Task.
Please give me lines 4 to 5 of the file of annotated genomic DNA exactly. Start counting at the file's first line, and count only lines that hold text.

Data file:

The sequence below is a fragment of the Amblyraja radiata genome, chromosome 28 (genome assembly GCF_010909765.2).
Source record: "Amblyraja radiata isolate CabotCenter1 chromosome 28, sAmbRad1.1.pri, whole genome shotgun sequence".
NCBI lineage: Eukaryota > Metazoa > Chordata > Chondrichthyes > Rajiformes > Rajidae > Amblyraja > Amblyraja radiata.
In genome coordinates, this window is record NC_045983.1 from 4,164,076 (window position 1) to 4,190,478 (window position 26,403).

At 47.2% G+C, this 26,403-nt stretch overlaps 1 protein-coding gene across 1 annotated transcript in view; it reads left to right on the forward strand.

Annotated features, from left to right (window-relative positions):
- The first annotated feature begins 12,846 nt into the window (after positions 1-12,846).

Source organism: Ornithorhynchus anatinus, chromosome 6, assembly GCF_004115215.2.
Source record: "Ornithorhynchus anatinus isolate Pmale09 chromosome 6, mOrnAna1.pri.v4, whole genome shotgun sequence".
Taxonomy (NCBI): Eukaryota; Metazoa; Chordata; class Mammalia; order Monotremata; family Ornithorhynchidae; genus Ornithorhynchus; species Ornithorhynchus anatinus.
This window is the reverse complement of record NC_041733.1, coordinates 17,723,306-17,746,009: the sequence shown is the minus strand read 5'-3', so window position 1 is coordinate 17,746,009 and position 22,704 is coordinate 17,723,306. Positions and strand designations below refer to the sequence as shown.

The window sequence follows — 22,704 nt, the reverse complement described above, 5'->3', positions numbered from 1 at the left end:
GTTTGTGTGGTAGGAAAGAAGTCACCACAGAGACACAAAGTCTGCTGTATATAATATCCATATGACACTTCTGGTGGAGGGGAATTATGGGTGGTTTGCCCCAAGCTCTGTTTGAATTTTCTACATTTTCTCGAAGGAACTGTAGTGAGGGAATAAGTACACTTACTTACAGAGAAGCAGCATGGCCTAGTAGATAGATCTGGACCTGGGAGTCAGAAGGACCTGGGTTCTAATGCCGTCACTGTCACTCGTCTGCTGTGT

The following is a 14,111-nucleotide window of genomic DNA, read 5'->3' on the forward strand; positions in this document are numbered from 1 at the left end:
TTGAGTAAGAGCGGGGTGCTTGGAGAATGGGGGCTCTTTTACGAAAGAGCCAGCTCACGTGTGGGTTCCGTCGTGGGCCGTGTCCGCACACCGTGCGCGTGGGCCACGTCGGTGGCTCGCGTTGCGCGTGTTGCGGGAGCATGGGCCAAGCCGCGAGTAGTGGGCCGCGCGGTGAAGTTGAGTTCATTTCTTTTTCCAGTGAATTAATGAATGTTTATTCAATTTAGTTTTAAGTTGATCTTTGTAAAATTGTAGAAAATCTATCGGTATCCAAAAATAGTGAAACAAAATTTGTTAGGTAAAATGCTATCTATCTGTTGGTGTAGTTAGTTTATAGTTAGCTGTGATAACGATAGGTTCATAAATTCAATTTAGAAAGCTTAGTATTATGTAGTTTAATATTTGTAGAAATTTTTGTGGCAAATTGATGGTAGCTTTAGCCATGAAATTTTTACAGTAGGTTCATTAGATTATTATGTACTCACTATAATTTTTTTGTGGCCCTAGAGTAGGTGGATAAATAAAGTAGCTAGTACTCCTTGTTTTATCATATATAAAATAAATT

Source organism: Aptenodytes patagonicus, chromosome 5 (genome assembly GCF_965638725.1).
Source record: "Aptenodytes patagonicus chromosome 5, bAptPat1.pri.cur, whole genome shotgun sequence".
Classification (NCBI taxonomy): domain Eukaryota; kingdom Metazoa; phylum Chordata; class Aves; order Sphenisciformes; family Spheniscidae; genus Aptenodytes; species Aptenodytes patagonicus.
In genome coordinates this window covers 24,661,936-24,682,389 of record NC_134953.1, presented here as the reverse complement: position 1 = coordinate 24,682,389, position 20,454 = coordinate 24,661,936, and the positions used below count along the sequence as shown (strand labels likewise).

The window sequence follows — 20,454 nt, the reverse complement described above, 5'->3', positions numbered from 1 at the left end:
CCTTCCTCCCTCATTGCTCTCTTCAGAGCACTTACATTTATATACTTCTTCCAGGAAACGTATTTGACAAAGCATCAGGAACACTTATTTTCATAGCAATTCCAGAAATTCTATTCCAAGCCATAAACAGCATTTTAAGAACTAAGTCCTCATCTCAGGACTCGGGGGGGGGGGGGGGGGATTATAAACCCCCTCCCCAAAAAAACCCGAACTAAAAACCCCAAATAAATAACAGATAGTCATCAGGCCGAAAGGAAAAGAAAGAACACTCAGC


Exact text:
In genome coordinates, this window is record NC_045983.1 from 4,164,076 (window position 1) to 4,190,478 (window position 26,403).

At 47.2% G+C, this 26,403-nt stretch overlaps 1 protein-coding gene across 1 annotated transcript in view; it reads left to right on the forward strand.